37      Thirdly, although the applicant relies on two Opposition Division decisions adopted in the context of other proceedings between itself and Aeronautica Militare — Stato Maggiore in order to argue that the Board of Appeal’s assessment regarding the similarity of the signs in question was incorrect, it must be pointed out that, since the principles of equal treatment and sound administration must be reconciled with observance of the principle of legality, a person who files an application for registration of a sign as a trade mark cannot rely, to his advantage and in order to secure an identical decision, on a possibly unlawful act committed to his benefit in other proceedings (see, to that effect, judgment of 10 March 2011 in Agencja Wydawnicza Technopol v OHIM, C‑51/10 P, ECR, EU:C:2011:139, paragraphs 75 and 76). Moreover, for reasons of legal certainty and, indeed, of sound administration, the examination of any trade mark application must be stringent and full, in order to prevent trade marks from being improperly registered (judgment in Agencja Wydawnicza Technopol v OHIM, cited above, EU:C:2011:139, paragraph 77). That examination must be undertaken in each individual case. The registration of a sign as a mark depends on specific criteria, which are applicable in the factual circumstances of the particular case and the purpose of which is to ascertain whether the sign at issue is caught by a ground for refusal (judgment in Agencja Wydawnicza Technopol v OHIM, cited above, EU:C:2011:139, paragraph 77). The applicant’s argument must therefore be rejected in so far as it is based on two previous decisions of the Opposition Division.

 The visual similarity of the signs in question

38      In the contested decision, the Board of Appeal concluded that there was some visual similarity between the signs in question in so far as they shared the letter groups ‘tr’ and ‘color’, the word ‘trecolore’ which constitutes the mark applied for being almost identical to the word ‘tricolori’ which forms part of the earlier trade mark.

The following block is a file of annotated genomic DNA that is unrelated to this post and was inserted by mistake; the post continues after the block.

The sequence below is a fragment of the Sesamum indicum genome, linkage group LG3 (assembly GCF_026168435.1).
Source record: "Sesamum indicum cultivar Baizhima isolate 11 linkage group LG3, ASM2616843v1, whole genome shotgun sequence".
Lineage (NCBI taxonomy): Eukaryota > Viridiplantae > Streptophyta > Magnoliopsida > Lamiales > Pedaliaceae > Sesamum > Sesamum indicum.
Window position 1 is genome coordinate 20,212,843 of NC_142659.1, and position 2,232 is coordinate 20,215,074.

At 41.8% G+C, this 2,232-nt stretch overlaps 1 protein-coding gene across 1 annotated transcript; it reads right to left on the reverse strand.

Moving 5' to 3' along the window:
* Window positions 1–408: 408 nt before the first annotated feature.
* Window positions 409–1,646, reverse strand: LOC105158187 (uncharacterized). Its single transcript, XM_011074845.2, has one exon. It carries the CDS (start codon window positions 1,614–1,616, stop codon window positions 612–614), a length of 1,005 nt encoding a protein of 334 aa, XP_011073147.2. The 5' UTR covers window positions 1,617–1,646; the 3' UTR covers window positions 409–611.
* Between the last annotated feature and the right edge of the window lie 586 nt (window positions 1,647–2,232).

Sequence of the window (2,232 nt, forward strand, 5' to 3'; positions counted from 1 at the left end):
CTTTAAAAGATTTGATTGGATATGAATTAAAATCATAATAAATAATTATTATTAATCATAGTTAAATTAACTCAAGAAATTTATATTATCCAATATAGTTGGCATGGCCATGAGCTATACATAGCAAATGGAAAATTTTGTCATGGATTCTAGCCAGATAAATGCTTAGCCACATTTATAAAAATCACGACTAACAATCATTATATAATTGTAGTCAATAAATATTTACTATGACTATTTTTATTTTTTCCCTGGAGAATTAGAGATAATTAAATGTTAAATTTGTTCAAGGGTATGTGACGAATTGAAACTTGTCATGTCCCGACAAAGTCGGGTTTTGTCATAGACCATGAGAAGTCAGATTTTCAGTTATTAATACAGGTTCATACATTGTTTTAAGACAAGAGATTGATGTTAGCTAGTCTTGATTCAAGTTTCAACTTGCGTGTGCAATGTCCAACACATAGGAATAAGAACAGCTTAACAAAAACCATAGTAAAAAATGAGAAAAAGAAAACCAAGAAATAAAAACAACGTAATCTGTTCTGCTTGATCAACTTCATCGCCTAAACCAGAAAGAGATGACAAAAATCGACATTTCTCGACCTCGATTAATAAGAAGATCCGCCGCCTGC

39      The applicant states that the sign Trecolore does not contain any element which is identical or similar to the element ‘frecce’ of the earlier trade mark, which contains sixteen characters as opposed to the nine in the mark applied for, and that the visual dissimilarity is increased by the visual difference between the vowels of the marks in question.

40      OHIM disputes the applicant’s arguments.

41      It is true that the mark applied for does not contain any element which is identical or similar to the element ‘frecce’ that appears in the earlier trade mark. However, the fact remains that the single word which constitutes the mark applied for comprises seven of the nine letters of the second word of that earlier trade mark, including, in particular, the first two letters. Furthermore, as the Board of Appeal found, it can be seen from an examination of the signs in question that there is a significant similarity between the terms ‘trecolore’ and ‘tricolori’ which is not undermined by the visual difference between the vowels.

42      The Board of Appeal was therefore right to conclude that there was a certain degree of visual similarity between the signs in question.

 The phonetic similarity of the signs in question

43      In the contested decision, the Board of Appeal held that the pronunciation of the signs in question is the same as regards the sounds resulting from the letter groups ‘tr’ and ‘color’ and that, to that extent, those signs are phonetically similar, even if the pronunciation differs as regards the first element of the earlier trade mark, which is not present in the mark applied for, and as regards the vowel sequence of the shared element in the two marks. However, the Board of Appeal concluded that, in view of the fact that the sounds produced in many languages when pronouncing ‘trecolore’ and ‘tricolori’ are almost identical, there was some phonetic similarity between the marks at issue.